Employees who have suffered a work injury in Charlotte need to know from the outset that your employer is more interested in mitigating his or her own costs than ensuring you receive the proper compensation.
If you needed proof, just look to the recent article printed in Insurance Business America entitled, “InFocus: How agents can slash 20% to 50% from workers’ comp costs.”
The report indicates that a recent MarketScout study found that across the country, workers’ compensation rates rose an average of 3 percent in February, indicating insurance carriers are raising their rates and reducing their offerings. The article outlines ways that employers can reduce their workers’ compensation expenses.
The first involves being choosy with a workers’ compensation carrier. There is nothing wrong with this, per se, but choosing a cheap policy may result in workers having a tougher time obtaining benefits.
The second element involves employers developing a thorough post-injury response policy. The article rightly points out that a “small claim can turn into a big claim without a proper post-injury response.” While about half of all employers say they have a post-injury response procedure, there are many who don’t actually use it.
That can exacerbate a worker’s injuries and increase the amount of time he or she must remain out of work. Beyond the emergency response, employers are advised to have a thorough work injury notification process. The article notes that the longer it takes for the employer to receive word of diagnosis, the longer an employee may be out of work and “racking up medical costs.”
Finally, employers are advised to develop a return-to-work strategy. It’s estimated that about 65 percent of all companies have such a policy, but that means about 35 percent don’t. These procedures encourage employees to return to work, even if they are not fully recovered to the point where they engage in all tasks. This is not inherently a bad idea, and it can even be positive for the worker. However, the worker must be careful not to overexert or engage in any activity that could cause re-injury. It’s important that workers make sure that whatever modified light duties that employers have outlined in their plans match up with the kinds of activities for which the worker has been medically approved.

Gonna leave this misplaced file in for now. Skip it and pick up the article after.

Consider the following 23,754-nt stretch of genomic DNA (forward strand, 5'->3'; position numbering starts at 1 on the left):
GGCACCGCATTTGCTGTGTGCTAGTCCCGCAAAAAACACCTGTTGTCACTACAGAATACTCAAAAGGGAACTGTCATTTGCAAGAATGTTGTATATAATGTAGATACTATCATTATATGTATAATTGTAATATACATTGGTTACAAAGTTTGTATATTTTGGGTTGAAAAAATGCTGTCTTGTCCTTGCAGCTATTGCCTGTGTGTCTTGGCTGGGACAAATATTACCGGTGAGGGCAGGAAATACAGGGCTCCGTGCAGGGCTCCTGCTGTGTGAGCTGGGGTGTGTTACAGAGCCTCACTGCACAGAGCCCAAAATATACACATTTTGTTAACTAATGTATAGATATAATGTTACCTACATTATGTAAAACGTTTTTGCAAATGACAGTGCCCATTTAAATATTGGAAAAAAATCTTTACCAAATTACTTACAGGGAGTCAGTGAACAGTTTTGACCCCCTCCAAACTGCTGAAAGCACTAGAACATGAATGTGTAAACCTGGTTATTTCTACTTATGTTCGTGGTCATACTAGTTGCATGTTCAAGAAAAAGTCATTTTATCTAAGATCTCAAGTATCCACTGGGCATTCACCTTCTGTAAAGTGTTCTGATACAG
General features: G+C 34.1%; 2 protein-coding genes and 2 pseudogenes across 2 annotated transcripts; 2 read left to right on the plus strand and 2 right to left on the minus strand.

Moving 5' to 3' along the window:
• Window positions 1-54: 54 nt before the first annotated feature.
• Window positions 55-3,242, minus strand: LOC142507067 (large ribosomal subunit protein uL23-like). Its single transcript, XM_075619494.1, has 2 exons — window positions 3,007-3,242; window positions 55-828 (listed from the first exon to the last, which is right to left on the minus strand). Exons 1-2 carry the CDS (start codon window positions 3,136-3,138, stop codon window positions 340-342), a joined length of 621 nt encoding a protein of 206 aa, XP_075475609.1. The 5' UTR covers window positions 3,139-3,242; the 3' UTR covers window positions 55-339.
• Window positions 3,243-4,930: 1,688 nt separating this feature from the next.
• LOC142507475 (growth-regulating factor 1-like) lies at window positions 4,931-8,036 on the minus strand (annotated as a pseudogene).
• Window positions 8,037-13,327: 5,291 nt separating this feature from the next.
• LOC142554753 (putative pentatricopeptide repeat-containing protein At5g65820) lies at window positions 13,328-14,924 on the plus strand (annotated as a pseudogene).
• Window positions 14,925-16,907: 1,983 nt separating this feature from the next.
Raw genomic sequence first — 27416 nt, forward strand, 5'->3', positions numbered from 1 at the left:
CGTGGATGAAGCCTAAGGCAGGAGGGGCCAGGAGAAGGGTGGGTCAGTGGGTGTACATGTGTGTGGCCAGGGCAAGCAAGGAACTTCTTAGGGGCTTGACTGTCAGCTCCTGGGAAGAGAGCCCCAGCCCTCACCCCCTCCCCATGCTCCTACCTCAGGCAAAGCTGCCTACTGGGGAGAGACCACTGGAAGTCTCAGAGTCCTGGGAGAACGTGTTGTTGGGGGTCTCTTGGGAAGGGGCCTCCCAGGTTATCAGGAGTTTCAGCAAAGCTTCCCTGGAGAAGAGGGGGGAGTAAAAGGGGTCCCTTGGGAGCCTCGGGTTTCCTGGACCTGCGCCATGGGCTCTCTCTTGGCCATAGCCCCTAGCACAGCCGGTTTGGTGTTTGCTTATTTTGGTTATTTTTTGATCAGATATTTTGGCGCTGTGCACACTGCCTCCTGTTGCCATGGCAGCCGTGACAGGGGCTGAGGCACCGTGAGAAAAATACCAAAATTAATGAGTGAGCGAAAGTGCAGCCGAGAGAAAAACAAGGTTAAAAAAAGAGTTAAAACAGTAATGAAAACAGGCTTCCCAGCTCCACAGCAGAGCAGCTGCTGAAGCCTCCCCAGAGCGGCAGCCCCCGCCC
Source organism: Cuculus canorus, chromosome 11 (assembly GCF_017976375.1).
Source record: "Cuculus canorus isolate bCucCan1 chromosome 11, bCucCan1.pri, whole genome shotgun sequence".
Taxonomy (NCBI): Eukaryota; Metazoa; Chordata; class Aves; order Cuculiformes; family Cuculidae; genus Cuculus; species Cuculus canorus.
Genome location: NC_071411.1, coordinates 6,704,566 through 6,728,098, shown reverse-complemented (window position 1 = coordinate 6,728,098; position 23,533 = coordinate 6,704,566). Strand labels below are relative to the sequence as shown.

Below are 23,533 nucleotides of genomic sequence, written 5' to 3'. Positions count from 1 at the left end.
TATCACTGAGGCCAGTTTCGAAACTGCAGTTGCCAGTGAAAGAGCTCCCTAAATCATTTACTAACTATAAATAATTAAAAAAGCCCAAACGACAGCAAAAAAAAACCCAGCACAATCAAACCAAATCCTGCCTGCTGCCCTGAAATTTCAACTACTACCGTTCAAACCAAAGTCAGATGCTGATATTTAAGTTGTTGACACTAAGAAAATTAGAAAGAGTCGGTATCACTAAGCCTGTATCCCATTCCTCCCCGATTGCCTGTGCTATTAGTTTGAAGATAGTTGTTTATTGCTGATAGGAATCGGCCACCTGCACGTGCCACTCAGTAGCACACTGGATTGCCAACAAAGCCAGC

Perhaps most interesting about this article is what is glaringly absent from the list of ways to reduce worker compensation costs: Improve workplace safety. An employer that values policies and procedures that serve to keep workers from being injured in the first place will largely be able to avoid the economic burden that results when workers get hurt – because accidents won’t happen as often.
Unfortunately, there are many employers who don’t make this aspect a priority, and that is another one of the primary reasons that worker’s compensation costs are on the rise. But that point was conveniently overlooked.
Workers’ compensation coverage allows workers to have their medical bills covered, as well as up to two-thirds of their normal salary during the time they are unable to work. An employer and its insurance carrier will do everything possible to discount your claim and minimize your injuries. This is why it’s so important for workers to have a strong and experienced advocate during these proceedings.
Contact the Carolina work injury lawyers at the Lee Law Offices by calling 800-887-1965.
InFocus: How agents can slash 20% to 50% from workers’ comp costs, March 25, 2014, By Caitlin Bronson, Insurance Business rica
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Old Work Injuries Can Factor Into Newer Injury Findings, March 19, 2014, Charlotte Workers’ Compensation Lawyer Blog